Hollywood’s luxury real estate brokers find themselves grounded – The Hollywood Reporter

She designed a yacht for Johnny Depp, more than a dozen homes around the world for Nicolas Cage and a $30 million condo for Matthew Perry, but for interior designer LM Pagano, the project she keeps spinning is the luxury bunker she designed. for a billionaire client in 2015. “It was the biggest, most luxurious private bunker in the world,” says Pagano, who cannot divulge what city he was in, let alone the client’s name, except to say that he was an American businessman living in the Midwest. “The guys who worked on it also helped build the bunker at Camp David and they had never seen anything like it – it was crazy,” she says.

But the three-year project pissed her off. “It was kind of depressing. The thought of someone who could afford to build this kind of bunker made me think, ‘What do they know that I don’t know? in the Topanga Canyon area of ​​Los They installed a state-of-the-art solar and security system, a generator that switches between multiple power sources, planted 40 fruit trees on the property’s six acres, and installed a water filtration system. “It’s just a long way from being totally off the grid,” says Pagano, who ultimately put the house in the Tuna Canyon neighborhood of Topanga up for sale just as the worst global pandemic in more than a year century was beginning to unfold.

Amid the novel coronavirus crisis, Pagano and its brokers are letting the Topanga Canyon listing roll, hoping the serendipity of the cubist-style home’s off-the-grid amenities can outweigh the state of limbo that the market Los Angeles real estate currently finds itself. But the prospect of selling a house is dwindling day by day. Just this week, LA Mayor Eric Garcetti banned all in-person home visits, closing another loophole that a dwindling number of sellers and their agents have been relying on to try to move what little inventory there is. still exist.

“We kicked off the first week of March when there was no talk of quarantines,” says Compass’ Greg Holcomb, who has the $4.5 million listing with Cassandra Petersen. “But everything started to change after a week of work. We had a lot of momentum right from launch and it seemed short-sighted to take it off, especially because the house has features that might be interesting for people at a time like this.

The industry is bracing for the latest market data, which will show a frozen, if not fully spiraling, market at best. Anecdotally, agents say business plummets, buyers pull back and sellers lower prices. According to the most recent data provided by Zillow, new listings in the LA metro area are down 28% from the same time last year, and they are down 49% year over year. other from April 1 to March 5. Although disconcerting, it hasn’t completely stopped a gang of Los Angeles luxury brokers who, either out of sheer willpower — or denial — are trying to go about their business with their hands tied behind their backs.

“I’m negotiating a few big deals right now,” says Hilton & Hyland’s Branden Williams, who together with his wife, Rayni, form the Williams & Williams team, which achieves more than nine-figure sales volume each year. year. “We closed an $8.5 million home and a $3.5 million home this week. A few deals fell – but I think we’ll get through this because LA is king. More people will move here when this is over,” he says.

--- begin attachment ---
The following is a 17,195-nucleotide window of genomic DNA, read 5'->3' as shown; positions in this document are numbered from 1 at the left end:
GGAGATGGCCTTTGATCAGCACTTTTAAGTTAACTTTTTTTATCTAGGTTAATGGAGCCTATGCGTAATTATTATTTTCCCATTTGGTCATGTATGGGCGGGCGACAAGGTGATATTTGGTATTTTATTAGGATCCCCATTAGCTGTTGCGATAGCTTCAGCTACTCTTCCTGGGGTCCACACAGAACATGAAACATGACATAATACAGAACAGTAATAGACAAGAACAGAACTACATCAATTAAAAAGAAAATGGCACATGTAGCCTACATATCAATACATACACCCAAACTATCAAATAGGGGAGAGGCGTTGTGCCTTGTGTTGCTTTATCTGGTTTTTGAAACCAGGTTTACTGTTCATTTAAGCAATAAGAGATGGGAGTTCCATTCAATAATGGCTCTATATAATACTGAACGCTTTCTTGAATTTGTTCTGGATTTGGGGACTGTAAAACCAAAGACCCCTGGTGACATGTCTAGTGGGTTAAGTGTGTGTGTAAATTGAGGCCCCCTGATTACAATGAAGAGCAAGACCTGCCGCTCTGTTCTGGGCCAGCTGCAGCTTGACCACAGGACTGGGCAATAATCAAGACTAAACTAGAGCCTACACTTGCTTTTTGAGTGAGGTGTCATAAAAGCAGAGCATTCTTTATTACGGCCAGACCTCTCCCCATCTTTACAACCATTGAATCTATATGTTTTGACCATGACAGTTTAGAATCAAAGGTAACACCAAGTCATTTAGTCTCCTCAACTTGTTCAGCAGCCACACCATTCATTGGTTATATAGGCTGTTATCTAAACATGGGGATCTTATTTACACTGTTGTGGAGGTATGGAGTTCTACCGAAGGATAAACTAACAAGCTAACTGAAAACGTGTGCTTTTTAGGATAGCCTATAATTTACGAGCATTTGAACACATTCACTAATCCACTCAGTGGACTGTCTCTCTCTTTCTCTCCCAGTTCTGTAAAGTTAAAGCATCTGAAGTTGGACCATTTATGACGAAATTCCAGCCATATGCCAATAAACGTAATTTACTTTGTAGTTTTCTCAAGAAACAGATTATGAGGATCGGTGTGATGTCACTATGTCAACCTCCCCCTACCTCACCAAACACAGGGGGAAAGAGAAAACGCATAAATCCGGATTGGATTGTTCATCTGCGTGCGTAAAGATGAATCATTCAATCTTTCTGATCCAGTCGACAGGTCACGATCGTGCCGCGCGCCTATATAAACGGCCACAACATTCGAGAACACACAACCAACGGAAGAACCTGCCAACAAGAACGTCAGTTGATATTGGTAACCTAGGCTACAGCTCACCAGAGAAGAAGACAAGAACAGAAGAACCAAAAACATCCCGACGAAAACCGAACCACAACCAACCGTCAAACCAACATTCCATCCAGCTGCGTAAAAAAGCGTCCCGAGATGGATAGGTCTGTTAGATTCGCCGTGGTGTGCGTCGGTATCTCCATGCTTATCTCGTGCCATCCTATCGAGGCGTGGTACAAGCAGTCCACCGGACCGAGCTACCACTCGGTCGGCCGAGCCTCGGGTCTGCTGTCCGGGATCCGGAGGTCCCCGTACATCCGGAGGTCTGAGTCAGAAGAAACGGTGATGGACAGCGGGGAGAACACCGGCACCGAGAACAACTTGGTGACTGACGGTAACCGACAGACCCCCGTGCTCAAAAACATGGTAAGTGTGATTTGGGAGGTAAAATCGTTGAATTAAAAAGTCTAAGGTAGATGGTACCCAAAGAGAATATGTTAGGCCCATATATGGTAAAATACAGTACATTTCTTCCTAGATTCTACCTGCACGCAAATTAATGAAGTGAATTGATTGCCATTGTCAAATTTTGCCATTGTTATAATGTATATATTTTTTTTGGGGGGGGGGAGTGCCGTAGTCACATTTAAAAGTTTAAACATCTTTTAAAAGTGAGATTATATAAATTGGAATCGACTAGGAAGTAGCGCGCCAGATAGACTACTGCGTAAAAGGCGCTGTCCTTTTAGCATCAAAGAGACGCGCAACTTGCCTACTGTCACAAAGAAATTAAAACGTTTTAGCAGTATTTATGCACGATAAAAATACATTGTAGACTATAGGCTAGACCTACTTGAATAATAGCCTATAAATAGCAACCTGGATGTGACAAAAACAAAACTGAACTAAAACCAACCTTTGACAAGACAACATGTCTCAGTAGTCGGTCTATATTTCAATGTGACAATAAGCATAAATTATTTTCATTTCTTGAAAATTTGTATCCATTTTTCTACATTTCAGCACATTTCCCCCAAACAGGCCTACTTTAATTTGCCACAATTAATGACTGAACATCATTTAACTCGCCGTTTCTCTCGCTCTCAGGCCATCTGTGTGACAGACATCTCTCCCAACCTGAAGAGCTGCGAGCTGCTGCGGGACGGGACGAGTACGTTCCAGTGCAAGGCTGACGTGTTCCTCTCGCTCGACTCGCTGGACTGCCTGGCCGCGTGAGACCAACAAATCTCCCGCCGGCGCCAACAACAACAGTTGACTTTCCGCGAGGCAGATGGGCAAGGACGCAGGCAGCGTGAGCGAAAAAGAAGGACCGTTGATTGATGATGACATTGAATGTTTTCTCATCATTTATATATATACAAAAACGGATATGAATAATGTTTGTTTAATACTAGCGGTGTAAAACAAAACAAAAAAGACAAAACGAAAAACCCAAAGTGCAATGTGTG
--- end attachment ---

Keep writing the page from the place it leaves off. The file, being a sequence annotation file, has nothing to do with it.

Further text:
Until this week, the agents were working under the Department of Homeland Security edict that deemed “real estate services” part of the nation’s “critical infrastructure,” effectively designating the industry as an essential business. This prompted the California Association of Realtors (CAR) to issue an advisory ending all open houses but allowing virtual tours. CAR also did not explicitly ban in-person viewing appointments as long as social distancing measures were adhered to and only one person entered a listing at a time.

“Private screenings are definitely happening,” Williams said, days before Garcetti’s new order took effect. But even in the run-up to the mayor’s new ban, some were wary of the ethical implications of showing a list when everyone was supposed to be sheltering at home. “On the one hand you have people saying, ‘Let’s focus on the future and be productive,’ and on the other hand people saying showing a house right now is incredibly rude,” says Holcomb. . “We have a duty to our client, but we also have a duty to the community and our families. I see both sides,” he says.

In the meantime, agents rely heavily on virtual screenings. The agency’s Mauricio Umansky said he committed to two listings after relying entirely on virtual tours.

Others turn to social media. The Williams, along with Tomer Fridman of Compass and real estate marketing firm Society Group, are hosting an unscripted streaming show on Instagram Live where they discuss their listings and market information.

Other senior officers are suspicious. “I don’t think people are going to sell a house through a virtual tour. Who’s going to buy a house without seeing it,” says Douglas Elliman’s Mark Kitching, who says he manages his sellers’ anxieties and tries to keep the listings he has in escrow from falling. “I don’t think it’s a big deal to take a break and reset. We can all get back on the horse and keep hustling when it’s over,” he says. “People are stuck in their homes right now and they’re going to find out very quickly if they like it. That reason alone could cause the market to jump when we go through this.”

Kristan F. Talley